Every year the debate is the same. Some of your friends and colleagues are going on and on about how much they hate winter. You, being the positive thinker in the group, say how much you love it! Bring on the snow, you say! I applaud your winning attitude! The world needs more people like you.
If you own a home though, the best attitude in the world doesn’t relieve you of a few important chores that will help your house shrug off those cold months with the same aplomb. Take a Saturday and knock out these five little projects. You’ll be glad you did.
1. Seal It Up
One of the most important and effective things you can do for your home in a cold climate is to make sure it is sealed up tight! Check these:
- The seal around your exterior doors. Especially the threshold. Replace the rubber seals as needed.
- The seal around your windows. Caulk inside and out, and make sure your windows are operating properly so that they close up tight. If you’re thinking of new windows, now is a great time before it really gets cold!
- Other penetrations in the house. Dryer vents, roof vents, kitchen exhaust, etc. Go over the exterior of your house with a fine-toothed comb and seal up those openings.
2. Replace Your Filters
If you have a ducted heating system such as a heat pump you have a filter to change. Presumably you’ve been keeping up with this monthly all year ‘round, but if not you should certainly attend to the filter replacement before the coldest months. A clean filter lets your system operate much more easily and more efficient. This reduces your heating costs and extends the life of your equipment.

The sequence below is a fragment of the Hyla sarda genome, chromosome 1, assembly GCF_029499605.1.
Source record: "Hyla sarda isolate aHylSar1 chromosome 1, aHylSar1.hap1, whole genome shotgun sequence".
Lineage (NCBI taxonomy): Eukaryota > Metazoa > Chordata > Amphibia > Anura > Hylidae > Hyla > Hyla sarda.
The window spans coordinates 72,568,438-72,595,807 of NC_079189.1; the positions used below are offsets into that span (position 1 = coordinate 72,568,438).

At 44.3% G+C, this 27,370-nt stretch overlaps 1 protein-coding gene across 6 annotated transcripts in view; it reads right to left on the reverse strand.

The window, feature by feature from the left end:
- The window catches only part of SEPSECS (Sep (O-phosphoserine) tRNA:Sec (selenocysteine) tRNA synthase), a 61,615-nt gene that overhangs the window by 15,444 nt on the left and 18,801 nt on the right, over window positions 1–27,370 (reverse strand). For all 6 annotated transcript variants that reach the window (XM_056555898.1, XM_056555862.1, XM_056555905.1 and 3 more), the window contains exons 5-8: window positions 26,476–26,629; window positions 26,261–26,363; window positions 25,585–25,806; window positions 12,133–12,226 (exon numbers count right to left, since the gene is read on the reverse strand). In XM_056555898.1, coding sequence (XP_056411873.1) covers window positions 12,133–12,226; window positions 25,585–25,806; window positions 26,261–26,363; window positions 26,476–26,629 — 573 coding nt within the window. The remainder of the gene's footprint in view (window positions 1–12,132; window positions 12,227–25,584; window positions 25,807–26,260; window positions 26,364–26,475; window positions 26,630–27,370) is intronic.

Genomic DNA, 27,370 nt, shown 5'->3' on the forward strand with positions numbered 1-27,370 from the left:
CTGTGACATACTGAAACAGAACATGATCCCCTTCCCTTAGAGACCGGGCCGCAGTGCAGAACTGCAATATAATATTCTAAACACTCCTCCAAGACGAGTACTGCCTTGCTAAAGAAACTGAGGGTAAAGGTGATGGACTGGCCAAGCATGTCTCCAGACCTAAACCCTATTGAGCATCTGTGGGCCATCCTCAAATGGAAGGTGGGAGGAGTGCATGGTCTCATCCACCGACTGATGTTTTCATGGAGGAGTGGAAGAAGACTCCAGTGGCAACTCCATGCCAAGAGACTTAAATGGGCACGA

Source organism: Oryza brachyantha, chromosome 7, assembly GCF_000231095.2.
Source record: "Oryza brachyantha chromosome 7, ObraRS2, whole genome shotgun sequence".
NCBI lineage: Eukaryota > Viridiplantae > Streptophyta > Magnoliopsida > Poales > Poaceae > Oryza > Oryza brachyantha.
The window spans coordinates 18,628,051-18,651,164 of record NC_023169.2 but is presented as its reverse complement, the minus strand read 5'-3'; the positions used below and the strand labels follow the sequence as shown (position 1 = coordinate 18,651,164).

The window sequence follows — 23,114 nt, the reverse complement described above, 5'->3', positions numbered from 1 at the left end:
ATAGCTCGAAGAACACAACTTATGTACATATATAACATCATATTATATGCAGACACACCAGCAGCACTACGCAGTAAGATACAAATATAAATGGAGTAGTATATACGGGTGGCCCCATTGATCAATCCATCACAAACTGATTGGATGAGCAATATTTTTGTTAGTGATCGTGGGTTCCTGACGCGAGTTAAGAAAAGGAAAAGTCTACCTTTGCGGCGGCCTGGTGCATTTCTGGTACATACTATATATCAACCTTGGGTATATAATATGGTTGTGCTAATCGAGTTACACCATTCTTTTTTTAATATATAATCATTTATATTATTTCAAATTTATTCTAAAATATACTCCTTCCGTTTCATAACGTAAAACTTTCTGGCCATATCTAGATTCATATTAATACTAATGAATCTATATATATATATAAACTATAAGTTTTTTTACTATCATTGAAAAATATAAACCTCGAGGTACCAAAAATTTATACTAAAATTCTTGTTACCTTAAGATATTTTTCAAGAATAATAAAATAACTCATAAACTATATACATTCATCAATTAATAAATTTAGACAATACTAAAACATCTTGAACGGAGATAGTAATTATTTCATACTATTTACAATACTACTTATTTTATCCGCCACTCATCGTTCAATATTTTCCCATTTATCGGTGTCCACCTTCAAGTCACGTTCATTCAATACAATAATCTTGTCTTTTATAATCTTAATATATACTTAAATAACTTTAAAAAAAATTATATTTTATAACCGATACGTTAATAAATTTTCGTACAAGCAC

3. Automate Your Climate
There are a number of modern connected thermostats that can greatly reduce the load on your heating system through a number of methods. The Nest thermostat is the most well-known, but it’s not the only option. You can set up these connected devices to turn the heat on only when you’re home or when you leave the office or whatever works best for you. The benefit in dollars and cents comes from you not needlessly heating the house when you’re not home.
A word of warning though: Pay attention to the cost of getting the house from cold to comfortable. Depending on how long you’re normally gone and how well insulated your house is, it can actually cost more to warm it up than to let it stay warm all day long. The dog agrees with this logic.
4. Bundle Up
In the summertime, we get used to laying around in shorts and t-shirts. It’s comfy and easy. But in the winter months it makes sense to bundle up more and run the heat less. A couple of sweaters and some good wool socks cost less than the difference between 67 degrees and 70 degrees on the thermostat.
5. Reverse Your Ceiling Fans
If you expect an extended cold snap and don’t anticipate needing to cool your space down anytime soon, then it’s worth the effort to reverse your ceiling fans. You just climb up there and take all the blades off of your fan and turn them around ... No, not really. All you do is flip a switch on the side of the ceiling fan motor while the fan is off. Next time you turn it on, it will go the opposite direction, pulling cooler air up and forcing the warm air near the ceiling to be displaced, keeping the room warmer.
These are just a few simple tips and I should say I’ve never lived through a winter in Alaska or anywhere like that, so there may be an entirely different list for extreme cold. But for most of us, these simple steps will make you more comfortable and save a few bucks in the process!